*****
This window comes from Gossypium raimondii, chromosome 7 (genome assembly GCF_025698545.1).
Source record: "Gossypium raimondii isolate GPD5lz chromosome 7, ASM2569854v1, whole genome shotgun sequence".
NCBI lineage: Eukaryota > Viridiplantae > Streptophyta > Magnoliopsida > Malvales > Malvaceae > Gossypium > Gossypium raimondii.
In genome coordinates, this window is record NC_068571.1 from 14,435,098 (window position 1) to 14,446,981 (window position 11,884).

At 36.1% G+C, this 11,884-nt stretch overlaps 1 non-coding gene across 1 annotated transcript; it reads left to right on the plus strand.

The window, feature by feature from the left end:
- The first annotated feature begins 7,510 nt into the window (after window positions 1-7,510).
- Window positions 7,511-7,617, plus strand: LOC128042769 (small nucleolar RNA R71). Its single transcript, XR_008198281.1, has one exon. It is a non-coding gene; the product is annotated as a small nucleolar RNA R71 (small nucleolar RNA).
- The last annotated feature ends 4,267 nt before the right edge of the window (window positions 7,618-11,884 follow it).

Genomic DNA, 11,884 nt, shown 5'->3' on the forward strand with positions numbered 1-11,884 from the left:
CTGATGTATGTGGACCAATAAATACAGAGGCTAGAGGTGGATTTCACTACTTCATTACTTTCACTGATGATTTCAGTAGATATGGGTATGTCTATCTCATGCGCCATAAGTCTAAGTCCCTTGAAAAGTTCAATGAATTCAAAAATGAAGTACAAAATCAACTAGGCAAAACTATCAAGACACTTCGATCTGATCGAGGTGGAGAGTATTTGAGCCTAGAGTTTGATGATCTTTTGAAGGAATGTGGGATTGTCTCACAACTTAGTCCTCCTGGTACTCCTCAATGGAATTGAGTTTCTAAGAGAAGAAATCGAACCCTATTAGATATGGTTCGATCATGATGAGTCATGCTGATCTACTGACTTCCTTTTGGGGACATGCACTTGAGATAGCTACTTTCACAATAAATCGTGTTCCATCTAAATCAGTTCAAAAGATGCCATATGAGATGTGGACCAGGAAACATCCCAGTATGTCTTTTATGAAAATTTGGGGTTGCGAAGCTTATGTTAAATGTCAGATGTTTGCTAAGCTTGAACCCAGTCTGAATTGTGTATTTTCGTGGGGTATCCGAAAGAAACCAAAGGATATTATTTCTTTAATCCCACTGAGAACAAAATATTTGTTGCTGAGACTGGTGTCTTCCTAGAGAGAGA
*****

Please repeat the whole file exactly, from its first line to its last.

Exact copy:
This window comes from Gossypium raimondii, chromosome 7 (genome assembly GCF_025698545.1).
Source record: "Gossypium raimondii isolate GPD5lz chromosome 7, ASM2569854v1, whole genome shotgun sequence".
NCBI lineage: Eukaryota > Viridiplantae > Streptophyta > Magnoliopsida > Malvales > Malvaceae > Gossypium > Gossypium raimondii.
In genome coordinates, this window is record NC_068571.1 from 14,435,098 (window position 1) to 14,446,981 (window position 11,884).

At 36.1% G+C, this 11,884-nt stretch overlaps 1 non-coding gene across 1 annotated transcript; it reads left to right on the plus strand.

The window, feature by feature from the left end:
- The first annotated feature begins 7,510 nt into the window (after window positions 1-7,510).
- Window positions 7,511-7,617, plus strand: LOC128042769 (small nucleolar RNA R71). Its single transcript, XR_008198281.1, has one exon. It is a non-coding gene; the product is annotated as a small nucleolar RNA R71 (small nucleolar RNA).
- The last annotated feature ends 4,267 nt before the right edge of the window (window positions 7,618-11,884 follow it).

Genomic DNA, 11,884 nt, shown 5'->3' on the forward strand with positions numbered 1-11,884 from the left:
CTGATGTATGTGGACCAATAAATACAGAGGCTAGAGGTGGATTTCACTACTTCATTACTTTCACTGATGATTTCAGTAGATATGGGTATGTCTATCTCATGCGCCATAAGTCTAAGTCCCTTGAAAAGTTCAATGAATTCAAAAATGAAGTACAAAATCAACTAGGCAAAACTATCAAGACACTTCGATCTGATCGAGGTGGAGAGTATTTGAGCCTAGAGTTTGATGATCTTTTGAAGGAATGTGGGATTGTCTCACAACTTAGTCCTCCTGGTACTCCTCAATGGAATTGAGTTTCTAAGAGAAGAAATCGAACCCTATTAGATATGGTTCGATCATGATGAGTCATGCTGATCTACTGACTTCCTTTTGGGGACATGCACTTGAGATAGCTACTTTCACAATAAATCGTGTTCCATCTAAATCAGTTCAAAAGATGCCATATGAGATGTGGACCAGGAAACATCCCAGTATGTCTTTTATGAAAATTTGGGGTTGCGAAGCTTATGTTAAATGTCAGATGTTTGCTAAGCTTGAACCCAGTCTGAATTGTGTATTTTCGTGGGGTATCCGAAAGAAACCAAAGGATATTATTTCTTTAATCCCACTGAGAACAAAATATTTGTTGCTGAGACTGGTGTCTTCCTAGAGAGAGA